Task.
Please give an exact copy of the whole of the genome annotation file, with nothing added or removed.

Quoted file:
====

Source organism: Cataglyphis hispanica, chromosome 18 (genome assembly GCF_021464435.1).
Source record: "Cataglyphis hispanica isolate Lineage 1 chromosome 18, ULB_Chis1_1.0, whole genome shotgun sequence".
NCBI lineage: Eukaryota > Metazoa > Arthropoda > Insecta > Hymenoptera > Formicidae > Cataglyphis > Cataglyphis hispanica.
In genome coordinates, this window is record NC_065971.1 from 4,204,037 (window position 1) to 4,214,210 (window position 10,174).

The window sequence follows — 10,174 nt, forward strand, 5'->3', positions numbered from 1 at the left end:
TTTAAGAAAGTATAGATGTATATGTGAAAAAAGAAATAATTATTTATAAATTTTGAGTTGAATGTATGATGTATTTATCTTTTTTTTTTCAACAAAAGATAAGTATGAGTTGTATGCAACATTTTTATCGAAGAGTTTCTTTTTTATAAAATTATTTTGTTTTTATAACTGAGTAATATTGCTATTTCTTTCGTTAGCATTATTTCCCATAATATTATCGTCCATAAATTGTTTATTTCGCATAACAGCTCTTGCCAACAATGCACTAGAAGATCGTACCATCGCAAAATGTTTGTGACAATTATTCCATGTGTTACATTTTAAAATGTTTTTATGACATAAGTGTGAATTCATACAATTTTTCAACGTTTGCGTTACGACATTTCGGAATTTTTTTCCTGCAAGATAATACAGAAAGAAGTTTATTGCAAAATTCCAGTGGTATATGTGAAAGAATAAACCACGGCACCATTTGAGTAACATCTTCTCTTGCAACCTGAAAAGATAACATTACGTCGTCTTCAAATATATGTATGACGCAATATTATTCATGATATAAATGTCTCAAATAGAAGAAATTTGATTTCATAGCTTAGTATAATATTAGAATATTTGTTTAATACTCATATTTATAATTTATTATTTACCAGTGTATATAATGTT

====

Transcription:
Source organism: Cataglyphis hispanica, chromosome 18 (genome assembly GCF_021464435.1).
Source record: "Cataglyphis hispanica isolate Lineage 1 chromosome 18, ULB_Chis1_1.0, whole genome shotgun sequence".
NCBI lineage: Eukaryota > Metazoa > Arthropoda > Insecta > Hymenoptera > Formicidae > Cataglyphis > Cataglyphis hispanica.
In genome coordinates, this window is record NC_065971.1 from 4,204,037 (window position 1) to 4,214,210 (window position 10,174).

The window sequence follows — 10,174 nt, forward strand, 5'->3', positions numbered from 1 at the left end:
TTTAAGAAAGTATAGATGTATATGTGAAAAAAGAAATAATTATTTATAAATTTTGAGTTGAATGTATGATGTATTTATCTTTTTTTTTTCAACAAAAGATAAGTATGAGTTGTATGCAACATTTTTATCGAAGAGTTTCTTTTTTATAAAATTATTTTGTTTTTATAACTGAGTAATATTGCTATTTCTTTCGTTAGCATTATTTCCCATAATATTATCGTCCATAAATTGTTTATTTCGCATAACAGCTCTTGCCAACAATGCACTAGAAGATCGTACCATCGCAAAATGTTTGTGACAATTATTCCATGTGTTACATTTTAAAATGTTTTTATGACATAAGTGTGAATTCATACAATTTTTCAACGTTTGCGTTACGACATTTCGGAATTTTTTTCCTGCAAGATAATACAGAAAGAAGTTTATTGCAAAATTCCAGTGGTATATGTGAAAGAATAAACCACGGCACCATTTGAGTAACATCTTCTCTTGCAACCTGAAAAGATAACATTACGTCGTCTTCAAATATATGTATGACGCAATATTATTCATGATATAAATGTCTCAAATAGAAGAAATTTGATTTCATAGCTTAGTATAATATTAGAATATTTGTTTAATACTCATATTTATAATTTATTATTTACCAGTGTATATAATGTT